How to Choose the Correct CC’s for Your Breast Implant
Thank you for your question. There are actually multiple factors that determine what implant size is right for you. It is important that you communicate your true goals for breast size and shape with your surgeon. I have found a combination of personal consultation, 3D imaging, and using sizers to be the most effective way to determine what implant size would be a good choice for you. When looking at your options, an important consideration is your breast width, which should be measured by your surgeon during your initial consultation. By measuring the width of a patient’s breast I am able to determine what size implants will help reach your goals. Often times patients will come in with an idea of what size they are interested in because of a photograph they’ve seen on the internet, but do not realize that 300ccs can look drastically different from one patient to the next based on their unique body and breast width.
Another very important tool that helps to envision what each implant size will look like on your body is 3D simulation. The 3D simulation, also known as Vectra imaging, uses pictures of your own body, which allows you to see what each implant size or style will look like on you specifically. Using this technology, we can try several different sizes of implants, and you can choose your preferred size.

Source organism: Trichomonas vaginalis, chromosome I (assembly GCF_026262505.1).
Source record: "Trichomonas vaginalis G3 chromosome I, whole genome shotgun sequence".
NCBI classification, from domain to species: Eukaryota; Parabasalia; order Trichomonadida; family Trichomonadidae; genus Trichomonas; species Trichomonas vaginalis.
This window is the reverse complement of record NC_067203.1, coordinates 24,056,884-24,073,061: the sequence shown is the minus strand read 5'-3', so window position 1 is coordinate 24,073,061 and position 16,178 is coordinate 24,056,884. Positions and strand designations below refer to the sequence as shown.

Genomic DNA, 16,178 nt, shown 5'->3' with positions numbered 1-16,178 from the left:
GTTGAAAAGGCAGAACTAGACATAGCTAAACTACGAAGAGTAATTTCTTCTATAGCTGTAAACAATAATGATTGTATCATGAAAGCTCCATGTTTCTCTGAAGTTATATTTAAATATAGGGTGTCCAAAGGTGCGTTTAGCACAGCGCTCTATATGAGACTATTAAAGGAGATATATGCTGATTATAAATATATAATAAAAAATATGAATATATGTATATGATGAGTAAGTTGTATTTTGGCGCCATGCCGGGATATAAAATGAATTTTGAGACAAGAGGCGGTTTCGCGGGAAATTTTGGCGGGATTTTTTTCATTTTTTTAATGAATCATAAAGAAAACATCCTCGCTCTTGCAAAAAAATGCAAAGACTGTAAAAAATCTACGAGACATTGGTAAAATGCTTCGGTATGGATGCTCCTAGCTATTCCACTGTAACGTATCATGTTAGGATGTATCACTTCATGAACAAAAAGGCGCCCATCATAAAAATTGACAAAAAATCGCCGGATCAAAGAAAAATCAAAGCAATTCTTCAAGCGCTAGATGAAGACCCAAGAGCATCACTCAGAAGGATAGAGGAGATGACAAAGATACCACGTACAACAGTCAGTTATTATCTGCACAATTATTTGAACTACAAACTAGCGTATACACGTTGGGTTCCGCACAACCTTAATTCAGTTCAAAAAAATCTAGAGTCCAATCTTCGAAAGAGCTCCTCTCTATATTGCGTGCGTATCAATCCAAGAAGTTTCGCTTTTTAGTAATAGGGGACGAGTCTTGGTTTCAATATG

Rice sizers can also be very useful, and are easy to make. Watch our step by step video to see for yourself! To make rice sizers, simply cut off the foot of an old pair of panty hose and fill it with the correct amount of rice to mimic 450ccs. 1 cup of uncooked rice is equal to 250ccs, so to make a sizer with 450ccs, use about 1.8 cups of rice. Once you have the rice sizer made, you can put it inside an unpadded bra to get an idea of what it will look like. The benefit of using rice sizers is that you are able to try them on for an extended period of time, and even see what the size looks like in different items of clothing.
It is rare that we use bra size to determine what the patient’s goals are since bra size is often extremely subjective. It seems that every store has a different measurement system, and what might be considered a “D” to some people, will not be to somebody else. For that reason, I find that bra size is not as useful of an indicator as sizers and the 3D imaging. If, after using rice sizers and 3D imaging, you feel as though 450ccs is larger than you want to go, it is always good to talk to your plastic surgeon about what your other size options are.